There are moments in history when one must think broadly and ambitiously. To secure democracy in Ukraine is certainly in the interest of the European Union, writes Timothy Snyder. It is also a test for a Europe that wishes to play a role in the world.
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Ukrainian author Oksana Zabuzhko walks the streets of Kiev and witnesses an unprecedented upsurge of national solidarity. “To put it simply,” she writes, “‘they’ are the power – the most widely hated power in Ukraine since Soviet times. And ‘we’ – we are the people.”
The dialogue of cultures in music
A look at the musical history of Saint Petersburg and the intercultural dialogue between Russian and European music.
The Israeli wall, far from being medieval, is an especially modern response, rife with the remains of Cold War obfuscation that viewed the world divided by the Iron Curtain as an essentially one-sided division.
From the Palestinian side, Raja Shehadeh assesses how life “behind” the walls and checkpoints looks like.
The rapid and drastic process of secularization in western Europe over the last decades has not diminished the continuing unease with which Europe considers the Islamic religion and Muslims in its midst. In this benchmark essay from 2004, José Casanova argues that the “Islam problem” is an indicator of the disparity between liberal and illiberal strands of European secularism.
Lothar Baier (1942-2004)
Since I heard of Lothar Baier’s death, I’ve had the nagging wish to call Lothar in Montreal to try to make sense together of this weird, tragic event.
Interview with Rob Shields
The “city” has become a favourite object of research in academia as well as the cultural mainstream and has spawned the areas of history, geography, sociology, literature and architecture. Rob Shields argues that the discipline has suffered however from its inability to clearly define the focus of its field and sketches out three important research areas for the field of urban studies: The social and economic sustainability of cities, future governance and administrative norms of cities, and finally virtual forms of urban life supported by new information and communication technologies.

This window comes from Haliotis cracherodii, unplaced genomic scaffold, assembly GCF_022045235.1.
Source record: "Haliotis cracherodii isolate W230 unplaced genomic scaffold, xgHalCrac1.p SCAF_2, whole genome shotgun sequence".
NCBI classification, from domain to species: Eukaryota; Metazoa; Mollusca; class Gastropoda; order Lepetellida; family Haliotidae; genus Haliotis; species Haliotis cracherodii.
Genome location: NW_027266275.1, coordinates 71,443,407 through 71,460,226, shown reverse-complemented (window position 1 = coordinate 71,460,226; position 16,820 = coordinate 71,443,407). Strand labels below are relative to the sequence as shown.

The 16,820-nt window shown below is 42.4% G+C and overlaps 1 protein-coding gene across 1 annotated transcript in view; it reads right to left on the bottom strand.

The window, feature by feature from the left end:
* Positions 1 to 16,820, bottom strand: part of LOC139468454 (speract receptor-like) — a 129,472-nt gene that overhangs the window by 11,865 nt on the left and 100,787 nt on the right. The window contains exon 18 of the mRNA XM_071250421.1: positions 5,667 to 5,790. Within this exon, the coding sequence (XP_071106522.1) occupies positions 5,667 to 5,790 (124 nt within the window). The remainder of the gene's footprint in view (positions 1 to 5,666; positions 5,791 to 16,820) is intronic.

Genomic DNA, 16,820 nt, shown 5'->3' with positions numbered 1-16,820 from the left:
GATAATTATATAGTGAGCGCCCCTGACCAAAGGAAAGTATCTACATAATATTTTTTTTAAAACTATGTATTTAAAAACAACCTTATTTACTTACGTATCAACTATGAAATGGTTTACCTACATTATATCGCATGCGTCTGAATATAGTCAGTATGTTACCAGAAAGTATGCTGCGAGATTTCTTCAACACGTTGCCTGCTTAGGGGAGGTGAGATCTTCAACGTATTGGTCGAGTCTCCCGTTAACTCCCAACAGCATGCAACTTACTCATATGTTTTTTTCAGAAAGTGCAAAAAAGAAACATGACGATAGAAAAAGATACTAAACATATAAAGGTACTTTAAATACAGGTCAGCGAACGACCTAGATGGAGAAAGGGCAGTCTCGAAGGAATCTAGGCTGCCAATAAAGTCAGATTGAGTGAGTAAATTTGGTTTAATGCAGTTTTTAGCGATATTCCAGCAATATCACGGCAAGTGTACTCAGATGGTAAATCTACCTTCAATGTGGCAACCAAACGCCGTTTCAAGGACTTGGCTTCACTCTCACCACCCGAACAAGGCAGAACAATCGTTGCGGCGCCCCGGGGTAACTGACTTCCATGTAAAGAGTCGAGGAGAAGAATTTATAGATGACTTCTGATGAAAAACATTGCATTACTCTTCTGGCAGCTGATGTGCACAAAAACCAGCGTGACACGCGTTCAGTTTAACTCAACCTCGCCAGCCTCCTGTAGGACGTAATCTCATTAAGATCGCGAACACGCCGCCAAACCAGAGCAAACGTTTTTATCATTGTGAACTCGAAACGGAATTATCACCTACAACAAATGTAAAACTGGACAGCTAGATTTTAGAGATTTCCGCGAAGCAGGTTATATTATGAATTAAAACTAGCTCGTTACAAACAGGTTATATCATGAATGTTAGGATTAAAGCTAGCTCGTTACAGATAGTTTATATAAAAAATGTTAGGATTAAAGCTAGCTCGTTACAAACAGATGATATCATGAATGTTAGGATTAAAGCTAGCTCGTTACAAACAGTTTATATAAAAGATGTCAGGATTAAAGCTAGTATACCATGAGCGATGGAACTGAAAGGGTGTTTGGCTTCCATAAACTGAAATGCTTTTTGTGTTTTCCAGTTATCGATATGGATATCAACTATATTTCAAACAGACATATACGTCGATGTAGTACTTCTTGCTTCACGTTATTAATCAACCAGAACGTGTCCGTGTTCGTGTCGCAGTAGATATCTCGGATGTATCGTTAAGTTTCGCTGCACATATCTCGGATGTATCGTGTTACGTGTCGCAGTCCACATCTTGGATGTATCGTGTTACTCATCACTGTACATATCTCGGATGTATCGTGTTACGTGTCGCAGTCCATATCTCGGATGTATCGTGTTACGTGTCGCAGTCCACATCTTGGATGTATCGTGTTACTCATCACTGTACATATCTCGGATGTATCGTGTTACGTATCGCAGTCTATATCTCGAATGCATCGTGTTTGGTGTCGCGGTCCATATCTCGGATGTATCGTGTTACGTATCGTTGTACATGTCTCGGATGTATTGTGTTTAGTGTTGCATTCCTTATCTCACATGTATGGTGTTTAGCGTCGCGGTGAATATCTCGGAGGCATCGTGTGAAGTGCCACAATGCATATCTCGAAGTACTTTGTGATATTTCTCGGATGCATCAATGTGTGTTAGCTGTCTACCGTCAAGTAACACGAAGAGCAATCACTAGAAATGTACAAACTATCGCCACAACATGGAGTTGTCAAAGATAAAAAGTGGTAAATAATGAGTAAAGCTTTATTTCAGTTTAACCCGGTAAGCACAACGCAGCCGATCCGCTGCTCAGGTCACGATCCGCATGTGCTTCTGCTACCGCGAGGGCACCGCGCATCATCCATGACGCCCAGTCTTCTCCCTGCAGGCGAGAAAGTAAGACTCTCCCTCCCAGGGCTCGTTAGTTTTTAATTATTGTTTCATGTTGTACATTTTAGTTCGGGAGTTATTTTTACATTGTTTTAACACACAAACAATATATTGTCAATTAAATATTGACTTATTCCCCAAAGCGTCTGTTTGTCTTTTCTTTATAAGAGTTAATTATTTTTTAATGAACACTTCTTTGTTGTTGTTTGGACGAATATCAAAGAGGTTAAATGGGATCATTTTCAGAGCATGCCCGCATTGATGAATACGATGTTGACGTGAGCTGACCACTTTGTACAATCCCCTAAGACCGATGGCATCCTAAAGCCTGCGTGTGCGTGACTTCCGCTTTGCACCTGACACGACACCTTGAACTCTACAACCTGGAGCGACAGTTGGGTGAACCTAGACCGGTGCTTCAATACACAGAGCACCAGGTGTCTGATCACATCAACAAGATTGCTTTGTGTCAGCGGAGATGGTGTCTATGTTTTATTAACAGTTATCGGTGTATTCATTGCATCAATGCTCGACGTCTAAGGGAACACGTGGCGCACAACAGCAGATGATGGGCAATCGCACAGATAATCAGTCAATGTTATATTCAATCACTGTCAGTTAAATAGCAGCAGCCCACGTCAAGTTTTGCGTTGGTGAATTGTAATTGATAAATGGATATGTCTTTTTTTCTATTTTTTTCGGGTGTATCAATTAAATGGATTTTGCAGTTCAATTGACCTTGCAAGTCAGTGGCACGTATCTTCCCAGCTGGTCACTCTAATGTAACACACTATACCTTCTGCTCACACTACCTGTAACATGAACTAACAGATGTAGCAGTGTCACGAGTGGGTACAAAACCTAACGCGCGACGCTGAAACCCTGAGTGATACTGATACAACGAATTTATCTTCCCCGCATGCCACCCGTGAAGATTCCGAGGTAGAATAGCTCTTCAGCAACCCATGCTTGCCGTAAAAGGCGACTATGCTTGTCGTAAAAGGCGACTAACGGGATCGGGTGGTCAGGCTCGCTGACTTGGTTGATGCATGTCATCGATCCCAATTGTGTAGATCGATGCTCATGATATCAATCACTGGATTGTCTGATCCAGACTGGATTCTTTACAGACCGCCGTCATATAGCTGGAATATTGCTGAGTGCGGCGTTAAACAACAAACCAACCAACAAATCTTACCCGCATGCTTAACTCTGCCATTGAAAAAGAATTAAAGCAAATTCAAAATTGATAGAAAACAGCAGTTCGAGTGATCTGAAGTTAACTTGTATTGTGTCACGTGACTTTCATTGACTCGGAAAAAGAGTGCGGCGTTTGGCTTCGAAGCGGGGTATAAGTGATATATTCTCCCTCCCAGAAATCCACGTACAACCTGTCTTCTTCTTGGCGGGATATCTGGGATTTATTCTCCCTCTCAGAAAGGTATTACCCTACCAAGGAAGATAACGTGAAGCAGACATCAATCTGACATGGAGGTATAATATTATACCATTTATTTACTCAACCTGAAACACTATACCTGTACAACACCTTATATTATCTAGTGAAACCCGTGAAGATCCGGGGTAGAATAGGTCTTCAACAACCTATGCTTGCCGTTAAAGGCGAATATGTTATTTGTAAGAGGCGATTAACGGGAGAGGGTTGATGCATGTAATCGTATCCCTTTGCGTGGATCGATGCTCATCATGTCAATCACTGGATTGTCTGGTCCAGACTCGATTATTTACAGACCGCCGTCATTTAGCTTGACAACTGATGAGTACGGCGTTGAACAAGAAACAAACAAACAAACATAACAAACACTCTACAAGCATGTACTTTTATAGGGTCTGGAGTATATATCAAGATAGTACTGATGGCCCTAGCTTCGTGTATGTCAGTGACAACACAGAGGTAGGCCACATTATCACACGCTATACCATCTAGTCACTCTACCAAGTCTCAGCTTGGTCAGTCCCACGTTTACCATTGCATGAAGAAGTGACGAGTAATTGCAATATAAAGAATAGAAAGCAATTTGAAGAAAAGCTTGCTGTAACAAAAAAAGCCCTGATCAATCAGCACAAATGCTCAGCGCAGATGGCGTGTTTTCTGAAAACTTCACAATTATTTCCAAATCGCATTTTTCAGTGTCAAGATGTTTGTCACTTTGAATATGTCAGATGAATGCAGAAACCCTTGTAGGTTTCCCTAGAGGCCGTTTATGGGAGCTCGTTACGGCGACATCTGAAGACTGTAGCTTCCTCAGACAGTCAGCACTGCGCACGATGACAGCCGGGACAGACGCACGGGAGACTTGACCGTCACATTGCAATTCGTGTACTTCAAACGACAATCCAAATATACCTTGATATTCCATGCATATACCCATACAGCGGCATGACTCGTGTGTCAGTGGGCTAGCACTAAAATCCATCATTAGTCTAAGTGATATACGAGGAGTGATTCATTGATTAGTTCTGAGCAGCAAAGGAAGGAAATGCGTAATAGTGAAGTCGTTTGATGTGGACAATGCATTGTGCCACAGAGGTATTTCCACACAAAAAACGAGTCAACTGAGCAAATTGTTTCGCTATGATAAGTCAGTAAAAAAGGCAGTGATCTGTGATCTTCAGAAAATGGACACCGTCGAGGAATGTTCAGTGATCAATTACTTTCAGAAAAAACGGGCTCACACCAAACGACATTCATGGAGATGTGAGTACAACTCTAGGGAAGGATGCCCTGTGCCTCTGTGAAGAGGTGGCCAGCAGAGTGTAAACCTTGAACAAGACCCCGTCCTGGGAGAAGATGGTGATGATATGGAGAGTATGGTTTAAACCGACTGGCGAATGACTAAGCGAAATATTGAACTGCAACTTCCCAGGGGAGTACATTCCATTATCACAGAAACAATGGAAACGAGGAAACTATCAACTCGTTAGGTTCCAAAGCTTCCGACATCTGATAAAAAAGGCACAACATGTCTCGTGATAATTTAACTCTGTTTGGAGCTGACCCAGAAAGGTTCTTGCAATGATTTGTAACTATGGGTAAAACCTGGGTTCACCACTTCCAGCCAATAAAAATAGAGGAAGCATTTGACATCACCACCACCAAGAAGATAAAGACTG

Questions about a European public space and ambiguities of the European project
Speech held at the 17th European Meeting of Cultural journalsThe Republic of Letters? Cultural journals in a European public space
Tallinn, Estonia 14-17 May 2004
European transnational exchange is far from blossoming, argues Bernard Peters: The national public sphere has proved remarkably resilient against attempts to create a European space. In addition, transatlantic communication flows between North America and individual European countries continue to dominate the cultural and media landscape. What does this mean for the future of the much debated European public space?
Interests, identity, and the public sphere
Craig Calhoun argues that the self-constitution of Europe through public communication is an underestimated and neglected aspect of European integration. A functioning public discourse would not only be vital to the building of democratic European institutions, but in its ideal form the public sphere would shape and define the European integration project. Until now, the political and economic elites of Europe have failed to foster this public sphere.